Sunday, July 11, 2010
Yesterday Megan updated her facebook status with this statement, "I have seen heaven and it is called Guilin." I couldn't agree more. We got off the plane Thursday morning and were greeted by our English speaking tour guide, who made sure that we each had a bottle of water as soon as we boarded the bus. (It didn't take long for us to feel like we were in heaven. Compared to Nanjing last week, this was unbelievable.)
Our guide's name was Katherine and she was great. She was about our age and we made friends quickly. She was adorable. She always called her boyfriend her "lover" and she kept telling us about the bars in Yangshou with the sexy steel poles. "Very sexy." Somehow, we missed seeing those. Our group was smaller this time and without Dr. Walters there we may have felt a bit more free to relax. We played games and sang songs on the bus. Our first destination was the Reed Flute Cave. It is massive and is displayed as only the Chinese can do. Much of the cave is lit by neon green, pink or blue lights. In the largest cavern there is a laser light show, complete with music and bubbles. Can you imagine seeing that at Timp Cave? The workers there are all in parkas, even though we thought the temperature was perfect. I guess anything under 85 is just too cold.
After the cave we climbed Fubo Hill and had an incredible view of the city. The formations in Guilin were formed when the whole area was underwater. It is easy to feel like you are still underwater when you look out over the green, otherworldly peaks of the landscape.
We checked into our hotel that afternoon and had 3 hours of free time. That seemed a little excessive, so we decided to add our own extra tourist spot. We would walk to the Solitary Peak/Prince's Palace and have a look around. It would cost 15 RMB. It was a good plan. Then we started walking, and walking. It took about 45 minutes to find our destination and cost 70 RMB to get into the park. However, even though things didn't go as planned, we still had a great adventure. We climbed to the top of the peak on stairs that were at least 8 inches tall. I had a hard time scaling them and can't imagine how the Chinese can walk up them with their petite legs! In the park there was a Peace Cave that we really wanted to see, but the doors were locked. We could hear people in there and became determined to find our way in.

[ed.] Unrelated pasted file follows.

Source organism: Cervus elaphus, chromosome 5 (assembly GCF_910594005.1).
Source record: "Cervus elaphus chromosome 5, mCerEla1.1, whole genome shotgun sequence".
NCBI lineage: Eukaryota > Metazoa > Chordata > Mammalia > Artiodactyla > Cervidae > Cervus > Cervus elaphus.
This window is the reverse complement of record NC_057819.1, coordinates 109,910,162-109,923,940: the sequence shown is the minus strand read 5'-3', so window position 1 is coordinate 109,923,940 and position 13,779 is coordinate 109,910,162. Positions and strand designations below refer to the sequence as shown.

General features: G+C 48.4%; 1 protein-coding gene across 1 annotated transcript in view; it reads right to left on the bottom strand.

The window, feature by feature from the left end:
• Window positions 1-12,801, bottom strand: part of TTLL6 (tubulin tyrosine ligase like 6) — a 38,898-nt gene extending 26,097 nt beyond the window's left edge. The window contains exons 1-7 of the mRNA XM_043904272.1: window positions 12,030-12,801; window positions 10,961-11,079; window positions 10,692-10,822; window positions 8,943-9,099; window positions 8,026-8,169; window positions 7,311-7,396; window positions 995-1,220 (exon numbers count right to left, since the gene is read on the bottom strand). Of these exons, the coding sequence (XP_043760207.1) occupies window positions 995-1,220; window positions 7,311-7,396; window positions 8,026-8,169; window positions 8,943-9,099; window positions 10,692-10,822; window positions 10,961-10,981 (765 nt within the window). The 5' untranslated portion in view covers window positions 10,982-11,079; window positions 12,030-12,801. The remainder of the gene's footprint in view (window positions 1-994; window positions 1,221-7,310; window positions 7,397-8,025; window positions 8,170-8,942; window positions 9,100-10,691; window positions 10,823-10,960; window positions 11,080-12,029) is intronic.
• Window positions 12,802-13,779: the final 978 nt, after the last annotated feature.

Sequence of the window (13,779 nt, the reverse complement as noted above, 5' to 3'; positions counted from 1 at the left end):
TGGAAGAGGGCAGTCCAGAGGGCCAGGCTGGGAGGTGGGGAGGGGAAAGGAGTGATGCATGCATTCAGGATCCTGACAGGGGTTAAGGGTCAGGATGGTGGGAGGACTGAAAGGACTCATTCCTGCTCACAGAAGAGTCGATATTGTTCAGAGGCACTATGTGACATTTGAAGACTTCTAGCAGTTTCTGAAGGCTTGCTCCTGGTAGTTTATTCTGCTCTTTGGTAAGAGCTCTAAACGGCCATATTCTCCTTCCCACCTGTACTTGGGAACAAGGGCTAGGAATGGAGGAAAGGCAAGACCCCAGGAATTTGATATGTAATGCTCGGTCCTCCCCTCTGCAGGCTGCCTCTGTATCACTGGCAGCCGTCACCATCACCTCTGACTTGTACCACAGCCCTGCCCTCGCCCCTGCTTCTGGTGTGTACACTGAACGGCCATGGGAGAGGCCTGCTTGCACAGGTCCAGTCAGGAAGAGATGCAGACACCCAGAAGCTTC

It turned out that only tour guides had the key to the cave, so we waited for a group and then sneaked in with them. It was a little awkward because several members of their group were sneaking pictures of us while they were waiting for their guide to explain the cave. They weren't actually very sneaky. Sometimes I wish they would just ask us for a picture so they didn't end up with pictures taken from strange angles as they creep around behind us to try to get a shot. We are all pretty used to it now. I will post a facebook album when I get home of all of our paparazzi pictures. They are pretty great. The cave ended up being less than impressive, but we were still proud of our mad sneaking skills.
When we were ready to go back to the hotel we were running short on time so had to hail a cab. In China. Without a Chinese speaker. This hadn't happened to us yet. We ended up showing our driver our hotel key card and that worked just fine. On the way back we witnessed a drug deal outside the car window when we were stopped at a red light. More adventure for us!
The next day we took a river cruise down the Li River to Yangshou. It was a 3 hour tour and it was phenomenal. The river cuts right through the famous peaks of Guilin and there were people on bamboo rafts on the river, others doing their laundry, and there were lots of water buffalo along the banks of the river. It reminded me a lot of cruising down the Tracy Fjord last year, but this time it was anything but freezing outside. When we got to Yangshou our tour guide took us to ride another boat. None of us were exactly sure of what the activity was, but she said we might get wet.
Heather and I did NOT want to get wet. We only went on the condition that everyone in the group would promise that they would not get us wet. When we got to the river there were hundreds of bamboo rafts, built for two floating on the river. We each got on a raft and our guides pushed us along the river with their bamboo poles. As we were pushing off a little old lady came out on one of the rafts to try and sell us a water gun or plastic bags. We didn't want the water gun for sure, but it was only as we were pushing off that I realized what the plastic bags were for; they were to cover our shoes and suddenly I knew that we needed them desperately. We practically threw money at her, and she reached out to hand us the bags. They ended up being lifesavers.